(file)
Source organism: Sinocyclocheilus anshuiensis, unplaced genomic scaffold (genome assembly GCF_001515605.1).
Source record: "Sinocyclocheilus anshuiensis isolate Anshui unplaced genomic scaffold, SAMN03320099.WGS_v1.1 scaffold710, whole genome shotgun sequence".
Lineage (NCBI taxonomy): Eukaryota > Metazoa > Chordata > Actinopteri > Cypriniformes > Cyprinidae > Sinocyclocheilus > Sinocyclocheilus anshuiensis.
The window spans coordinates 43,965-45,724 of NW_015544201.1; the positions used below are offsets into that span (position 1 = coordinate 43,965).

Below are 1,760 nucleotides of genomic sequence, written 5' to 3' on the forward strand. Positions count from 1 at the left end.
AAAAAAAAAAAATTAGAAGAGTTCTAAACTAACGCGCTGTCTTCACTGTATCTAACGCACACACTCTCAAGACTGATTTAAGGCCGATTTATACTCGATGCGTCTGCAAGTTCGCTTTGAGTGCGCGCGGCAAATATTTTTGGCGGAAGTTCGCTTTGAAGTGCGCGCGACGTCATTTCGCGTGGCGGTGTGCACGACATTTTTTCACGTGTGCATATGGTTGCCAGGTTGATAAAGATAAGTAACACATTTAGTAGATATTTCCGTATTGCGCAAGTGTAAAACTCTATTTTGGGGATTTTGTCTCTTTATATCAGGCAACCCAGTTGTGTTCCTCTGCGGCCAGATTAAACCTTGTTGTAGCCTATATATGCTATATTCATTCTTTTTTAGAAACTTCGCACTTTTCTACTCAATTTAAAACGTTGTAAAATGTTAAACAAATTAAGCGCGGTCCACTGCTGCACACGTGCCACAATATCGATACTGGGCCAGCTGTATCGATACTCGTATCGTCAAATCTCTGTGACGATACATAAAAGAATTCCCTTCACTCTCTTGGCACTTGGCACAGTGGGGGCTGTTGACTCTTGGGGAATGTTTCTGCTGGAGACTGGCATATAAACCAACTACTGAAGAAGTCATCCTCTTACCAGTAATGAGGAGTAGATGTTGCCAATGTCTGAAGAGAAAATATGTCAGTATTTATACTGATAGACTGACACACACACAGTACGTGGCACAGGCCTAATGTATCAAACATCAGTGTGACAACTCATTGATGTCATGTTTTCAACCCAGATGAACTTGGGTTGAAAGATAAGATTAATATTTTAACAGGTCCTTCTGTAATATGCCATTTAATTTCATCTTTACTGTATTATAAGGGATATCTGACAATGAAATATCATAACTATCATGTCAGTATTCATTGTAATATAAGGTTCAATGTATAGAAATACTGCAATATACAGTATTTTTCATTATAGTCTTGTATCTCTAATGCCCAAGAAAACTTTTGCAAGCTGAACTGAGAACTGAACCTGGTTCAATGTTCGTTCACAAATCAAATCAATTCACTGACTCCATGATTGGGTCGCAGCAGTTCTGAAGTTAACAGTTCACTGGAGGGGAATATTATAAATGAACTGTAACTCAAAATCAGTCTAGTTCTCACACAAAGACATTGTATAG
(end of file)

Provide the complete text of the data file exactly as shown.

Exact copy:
Source organism: Sinocyclocheilus anshuiensis, unplaced genomic scaffold (genome assembly GCF_001515605.1).
Source record: "Sinocyclocheilus anshuiensis isolate Anshui unplaced genomic scaffold, SAMN03320099.WGS_v1.1 scaffold710, whole genome shotgun sequence".
Lineage (NCBI taxonomy): Eukaryota > Metazoa > Chordata > Actinopteri > Cypriniformes > Cyprinidae > Sinocyclocheilus > Sinocyclocheilus anshuiensis.
The window spans coordinates 43,965-45,724 of NW_015544201.1; the positions used below are offsets into that span (position 1 = coordinate 43,965).

Below are 1,760 nucleotides of genomic sequence, written 5' to 3' on the forward strand. Positions count from 1 at the left end.
AAAAAAAAAAAATTAGAAGAGTTCTAAACTAACGCGCTGTCTTCACTGTATCTAACGCACACACTCTCAAGACTGATTTAAGGCCGATTTATACTCGATGCGTCTGCAAGTTCGCTTTGAGTGCGCGCGGCAAATATTTTTGGCGGAAGTTCGCTTTGAAGTGCGCGCGACGTCATTTCGCGTGGCGGTGTGCACGACATTTTTTCACGTGTGCATATGGTTGCCAGGTTGATAAAGATAAGTAACACATTTAGTAGATATTTCCGTATTGCGCAAGTGTAAAACTCTATTTTGGGGATTTTGTCTCTTTATATCAGGCAACCCAGTTGTGTTCCTCTGCGGCCAGATTAAACCTTGTTGTAGCCTATATATGCTATATTCATTCTTTTTTAGAAACTTCGCACTTTTCTACTCAATTTAAAACGTTGTAAAATGTTAAACAAATTAAGCGCGGTCCACTGCTGCACACGTGCCACAATATCGATACTGGGCCAGCTGTATCGATACTCGTATCGTCAAATCTCTGTGACGATACATAAAAGAATTCCCTTCACTCTCTTGGCACTTGGCACAGTGGGGGCTGTTGACTCTTGGGGAATGTTTCTGCTGGAGACTGGCATATAAACCAACTACTGAAGAAGTCATCCTCTTACCAGTAATGAGGAGTAGATGTTGCCAATGTCTGAAGAGAAAATATGTCAGTATTTATACTGATAGACTGACACACACACAGTACGTGGCACAGGCCTAATGTATCAAACATCAGTGTGACAACTCATTGATGTCATGTTTTCAACCCAGATGAACTTGGGTTGAAAGATAAGATTAATATTTTAACAGGTCCTTCTGTAATATGCCATTTAATTTCATCTTTACTGTATTATAAGGGATATCTGACAATGAAATATCATAACTATCATGTCAGTATTCATTGTAATATAAGGTTCAATGTATAGAAATACTGCAATATACAGTATTTTTCATTATAGTCTTGTATCTCTAATGCCCAAGAAAACTTTTGCAAGCTGAACTGAGAACTGAACCTGGTTCAATGTTCGTTCACAAATCAAATCAATTCACTGACTCCATGATTGGGTCGCAGCAGTTCTGAAGTTAACAGTTCACTGGAGGGGAATATTATAAATGAACTGTAACTCAAAATCAGTCTAGTTCTCACACAAAGACATTGTATAG